On the first day of camp, I made it to the college without a snag.  However, coming home the bus was traveling up Northern Parkway.  Exhausted from the drills of the day, I could only remember one landmark, that crab sign.  At the crab sign, I got off the bus.  I looked up and noticed that there was no big blue bell.  And a moment later, I suddenly remembered perhaps the most important landmark, Northern Parkway dead-ends.  I was on Harford Road, coincidentally standing under another crab sign.  As my bus increased its speed, continuing up Northern Parkway, panic set in.  My transfer was the only bus heading home, and there were only a few minutes between transfers.  I started sprinting, the distance between Harford Road and Bel Air Road growing seemingly longer as I ran.
       Coming over the last precipice of the road, my stop in sight, I still must have had a quarter-mile or so to go.  And as my eyes focused down onto Bel Air Road, there was my transfer bus, too far to catch.  I had missed it.  With my hands on my knees, I bent over, sucking in hot air.  In the days before cell phones, there was no way to contact my dad, and I knew he’d be pretty mad when he got all the way home to have to drive all the way to pick up his idiot son. 
       I stood to watch my bus pull away.  As the bus maneuvered back into traffic, it revealed a figure pacing back and forth, under a big crab.  It was my dad, who had obviously anticipated what lay ahead.  In spite of rush hour traffic, in spite of the distance, and in spite of his actual deafness, I’m sure he could hear my relieved yell: “Daaaaad!”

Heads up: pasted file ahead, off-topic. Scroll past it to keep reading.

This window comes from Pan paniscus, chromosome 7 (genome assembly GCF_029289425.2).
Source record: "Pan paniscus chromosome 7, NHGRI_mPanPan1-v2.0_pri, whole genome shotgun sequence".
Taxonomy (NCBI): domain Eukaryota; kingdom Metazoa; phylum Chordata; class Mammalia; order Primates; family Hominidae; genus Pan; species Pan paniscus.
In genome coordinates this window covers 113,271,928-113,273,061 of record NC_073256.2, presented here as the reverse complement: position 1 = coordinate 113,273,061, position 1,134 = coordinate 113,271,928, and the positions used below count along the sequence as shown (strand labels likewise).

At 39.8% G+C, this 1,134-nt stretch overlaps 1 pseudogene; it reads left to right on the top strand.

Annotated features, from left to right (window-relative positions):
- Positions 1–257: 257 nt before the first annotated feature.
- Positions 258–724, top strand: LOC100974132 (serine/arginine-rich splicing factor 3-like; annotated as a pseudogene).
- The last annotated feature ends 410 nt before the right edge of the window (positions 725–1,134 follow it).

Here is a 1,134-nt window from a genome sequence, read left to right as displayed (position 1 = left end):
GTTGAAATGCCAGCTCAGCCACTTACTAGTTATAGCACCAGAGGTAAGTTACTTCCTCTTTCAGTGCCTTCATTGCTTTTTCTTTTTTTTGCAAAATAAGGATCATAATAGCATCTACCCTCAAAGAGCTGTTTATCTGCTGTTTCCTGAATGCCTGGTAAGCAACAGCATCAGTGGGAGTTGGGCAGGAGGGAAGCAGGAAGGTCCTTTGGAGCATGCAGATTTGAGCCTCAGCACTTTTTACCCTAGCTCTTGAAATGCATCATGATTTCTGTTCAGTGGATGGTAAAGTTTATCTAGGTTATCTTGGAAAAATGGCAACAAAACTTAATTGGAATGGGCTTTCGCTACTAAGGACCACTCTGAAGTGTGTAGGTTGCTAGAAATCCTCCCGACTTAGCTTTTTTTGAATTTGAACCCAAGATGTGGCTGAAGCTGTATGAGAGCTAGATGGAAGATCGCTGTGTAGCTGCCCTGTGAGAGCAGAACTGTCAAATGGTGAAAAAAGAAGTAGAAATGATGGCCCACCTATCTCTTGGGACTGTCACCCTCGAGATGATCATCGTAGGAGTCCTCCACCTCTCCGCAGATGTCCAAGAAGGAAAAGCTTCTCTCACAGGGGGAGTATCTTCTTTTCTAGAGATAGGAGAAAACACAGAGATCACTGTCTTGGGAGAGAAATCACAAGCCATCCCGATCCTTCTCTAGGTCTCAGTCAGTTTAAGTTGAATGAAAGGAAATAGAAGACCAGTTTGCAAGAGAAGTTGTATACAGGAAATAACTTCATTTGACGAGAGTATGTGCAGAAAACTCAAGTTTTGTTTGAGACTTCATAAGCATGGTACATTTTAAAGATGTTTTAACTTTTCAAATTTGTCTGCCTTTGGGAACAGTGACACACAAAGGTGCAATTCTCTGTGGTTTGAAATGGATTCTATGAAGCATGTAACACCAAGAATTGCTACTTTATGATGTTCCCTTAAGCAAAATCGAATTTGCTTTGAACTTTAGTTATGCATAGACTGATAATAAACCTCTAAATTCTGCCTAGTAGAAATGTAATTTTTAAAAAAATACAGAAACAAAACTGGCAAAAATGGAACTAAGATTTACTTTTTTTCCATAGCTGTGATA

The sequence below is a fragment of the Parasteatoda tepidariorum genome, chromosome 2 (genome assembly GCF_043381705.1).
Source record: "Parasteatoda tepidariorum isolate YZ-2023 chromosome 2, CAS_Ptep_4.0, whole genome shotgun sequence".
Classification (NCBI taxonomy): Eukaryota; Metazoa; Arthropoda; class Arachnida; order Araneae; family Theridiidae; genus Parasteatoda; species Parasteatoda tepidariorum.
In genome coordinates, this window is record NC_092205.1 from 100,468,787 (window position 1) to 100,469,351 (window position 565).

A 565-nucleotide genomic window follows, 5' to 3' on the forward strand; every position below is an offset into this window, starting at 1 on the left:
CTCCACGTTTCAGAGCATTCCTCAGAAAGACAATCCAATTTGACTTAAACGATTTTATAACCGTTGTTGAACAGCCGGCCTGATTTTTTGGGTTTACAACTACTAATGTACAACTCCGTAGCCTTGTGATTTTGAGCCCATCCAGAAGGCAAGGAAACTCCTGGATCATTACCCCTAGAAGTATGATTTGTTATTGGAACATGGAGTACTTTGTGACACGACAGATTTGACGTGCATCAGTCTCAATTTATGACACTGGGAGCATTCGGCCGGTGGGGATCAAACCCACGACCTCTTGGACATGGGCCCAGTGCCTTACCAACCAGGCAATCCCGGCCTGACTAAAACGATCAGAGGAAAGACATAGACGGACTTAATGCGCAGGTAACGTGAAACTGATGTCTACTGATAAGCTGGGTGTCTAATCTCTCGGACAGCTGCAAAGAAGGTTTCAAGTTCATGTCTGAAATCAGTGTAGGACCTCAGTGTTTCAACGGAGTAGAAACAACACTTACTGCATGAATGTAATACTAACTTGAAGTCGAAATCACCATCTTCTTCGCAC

When I reached him, panting and cheering, celebrating his dad-ness, he only asked, “Do you know where your mistake was?”  After I answered yes, he said, “Good, because I won’t be waiting here tomorrow.”
       I must admit that I didn’t believe him.  And for good reason.  Since my father’s passing, my sister and I sometimes compare notes and find that so many times when we were exercising our independence for the first time, our father was with us, but in the shadows, at the movies, at the mall, in the skating rink, and so on, watching from the wings…but not waiting to judge, just there to catch us if we fell.
       In Deuteronomy, it is written that “It is the Lord who goes before [us]. He will be with [us]; He will not fail [us] [n]or forsake [us].”
       One of the ways the Lord has gone before me is the example my father has set.  And one of the ways God is with me is the lessons I learned from my father, visions and words that appear in my head when I am in dire need of parenting advice, which I now try to use to model and guide my  children.
       And you know what?  It’s hard!  I mean, it is really hard!   Which I know is no great revelation to any parent.  But, I am comforted.  I am comforted that there is a playbook.  I am comforted that someone has gone before me, and is with me still…in the shadows…watching from the wings…anticipating.